Becoming a Doctor of Chiropractic
by Sherry McAllister, DC, executive vice president, Foundation for Chiropractic Progress
Maybe you’re interested in becoming a doctor of chiropractic (DC). Maybe you’re wondering what kind of training your own DC has been through. We can help with some details.
When you go to your chiropractor for care, you’re seeing a practitioner with a Doctor of Chiropractic degree. They receive this degree from a nationally accredited chiropractic school. Many chiropractic programs require an undergraduate degree for entry, but that can vary from school to school. At minimum, 90 hours of college coursework prerequisites are necessary before entering a chiropractic school. Most applicants already possess a B.S. degree.
While enrolled in the program, students will take courses similar to those attending medical school. Anatomy, physiology, pathology, biology, chemistry are part of the curriculum, as well as nutrition, rehabilitation and public health. A large portion of their schooling is spent in clinical training, giving them countless hours of experience with patient care before even graduating. When combined, time in clinical training, classroom settings and lab experiences totals over 4,200 hours.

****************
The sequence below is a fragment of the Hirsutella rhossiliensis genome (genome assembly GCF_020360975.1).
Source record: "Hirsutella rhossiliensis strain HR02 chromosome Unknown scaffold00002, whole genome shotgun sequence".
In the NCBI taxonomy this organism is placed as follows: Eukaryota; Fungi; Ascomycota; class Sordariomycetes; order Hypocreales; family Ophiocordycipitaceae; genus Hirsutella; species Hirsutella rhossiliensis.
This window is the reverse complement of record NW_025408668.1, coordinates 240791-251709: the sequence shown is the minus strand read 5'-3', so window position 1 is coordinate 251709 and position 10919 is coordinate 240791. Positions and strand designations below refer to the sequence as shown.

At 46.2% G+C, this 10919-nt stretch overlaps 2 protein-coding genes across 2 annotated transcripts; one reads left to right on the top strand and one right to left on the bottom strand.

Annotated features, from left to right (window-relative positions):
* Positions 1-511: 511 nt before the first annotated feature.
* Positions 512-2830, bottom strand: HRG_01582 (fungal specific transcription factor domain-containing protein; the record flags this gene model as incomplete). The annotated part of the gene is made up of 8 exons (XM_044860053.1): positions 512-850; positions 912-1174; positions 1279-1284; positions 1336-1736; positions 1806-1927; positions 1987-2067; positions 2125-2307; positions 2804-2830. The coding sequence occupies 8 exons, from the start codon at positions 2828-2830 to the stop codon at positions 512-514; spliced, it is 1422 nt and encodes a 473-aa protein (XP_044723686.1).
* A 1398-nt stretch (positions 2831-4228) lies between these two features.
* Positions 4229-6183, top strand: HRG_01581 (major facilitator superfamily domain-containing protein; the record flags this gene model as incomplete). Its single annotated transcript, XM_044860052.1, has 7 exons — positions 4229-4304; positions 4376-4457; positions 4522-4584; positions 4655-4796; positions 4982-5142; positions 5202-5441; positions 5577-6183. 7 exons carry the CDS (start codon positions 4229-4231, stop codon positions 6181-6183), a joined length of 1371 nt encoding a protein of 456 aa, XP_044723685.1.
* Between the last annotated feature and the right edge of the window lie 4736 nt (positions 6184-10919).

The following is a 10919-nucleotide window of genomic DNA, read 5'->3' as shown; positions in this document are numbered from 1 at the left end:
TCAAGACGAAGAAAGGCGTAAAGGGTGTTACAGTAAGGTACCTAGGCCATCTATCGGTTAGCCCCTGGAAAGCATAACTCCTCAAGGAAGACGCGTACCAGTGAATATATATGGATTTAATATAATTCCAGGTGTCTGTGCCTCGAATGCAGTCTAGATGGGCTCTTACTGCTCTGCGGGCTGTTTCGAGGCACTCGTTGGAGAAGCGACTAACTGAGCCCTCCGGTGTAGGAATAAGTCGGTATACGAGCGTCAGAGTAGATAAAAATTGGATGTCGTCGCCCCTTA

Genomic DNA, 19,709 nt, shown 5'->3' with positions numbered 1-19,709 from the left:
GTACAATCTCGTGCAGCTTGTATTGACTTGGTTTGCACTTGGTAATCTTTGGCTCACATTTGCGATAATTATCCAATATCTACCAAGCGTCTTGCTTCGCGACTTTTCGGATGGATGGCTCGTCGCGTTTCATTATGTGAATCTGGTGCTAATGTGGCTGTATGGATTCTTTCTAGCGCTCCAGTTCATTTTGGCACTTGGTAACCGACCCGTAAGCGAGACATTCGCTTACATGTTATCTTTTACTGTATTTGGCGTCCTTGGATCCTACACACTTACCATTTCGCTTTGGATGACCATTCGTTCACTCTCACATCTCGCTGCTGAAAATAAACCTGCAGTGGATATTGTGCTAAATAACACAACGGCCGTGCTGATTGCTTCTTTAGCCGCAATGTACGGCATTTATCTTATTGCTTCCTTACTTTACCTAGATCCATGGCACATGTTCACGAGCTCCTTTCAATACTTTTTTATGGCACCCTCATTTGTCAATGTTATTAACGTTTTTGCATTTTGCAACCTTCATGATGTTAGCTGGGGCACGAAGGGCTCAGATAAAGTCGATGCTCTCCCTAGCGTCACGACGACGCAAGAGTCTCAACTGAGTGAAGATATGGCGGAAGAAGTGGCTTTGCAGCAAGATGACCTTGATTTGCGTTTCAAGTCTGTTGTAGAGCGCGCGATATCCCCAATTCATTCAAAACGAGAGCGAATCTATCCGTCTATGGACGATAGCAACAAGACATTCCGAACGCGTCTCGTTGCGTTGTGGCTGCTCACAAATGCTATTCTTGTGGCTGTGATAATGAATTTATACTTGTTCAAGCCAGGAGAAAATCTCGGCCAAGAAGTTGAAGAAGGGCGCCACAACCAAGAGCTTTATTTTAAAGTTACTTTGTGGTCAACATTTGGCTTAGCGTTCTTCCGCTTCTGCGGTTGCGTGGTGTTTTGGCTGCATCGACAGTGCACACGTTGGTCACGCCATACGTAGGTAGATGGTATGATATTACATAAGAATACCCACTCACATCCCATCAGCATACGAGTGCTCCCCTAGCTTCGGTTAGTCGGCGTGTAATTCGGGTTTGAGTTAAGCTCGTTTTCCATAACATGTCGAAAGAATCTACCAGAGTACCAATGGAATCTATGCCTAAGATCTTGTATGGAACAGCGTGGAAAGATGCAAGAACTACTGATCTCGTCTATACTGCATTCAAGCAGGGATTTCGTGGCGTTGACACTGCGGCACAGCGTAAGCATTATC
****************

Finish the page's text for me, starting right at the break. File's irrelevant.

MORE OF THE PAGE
Once the program is complete, graduates are required to pass an exam governed by the National Board of Chiropractic Examiners. Each state also issues licenses for their practitioners. Maintaining a license is contingent on continued education and training throughout the entire course of a chiropractor’s career.
The training to become a doctor of chiropractic is challenging and stringent. If you’re considering a career in the chiropractic field, you will work hard but be rewarded with a degree that can help people manage their health issues in a drug-free manner. Ask your own chiropractor about their experience!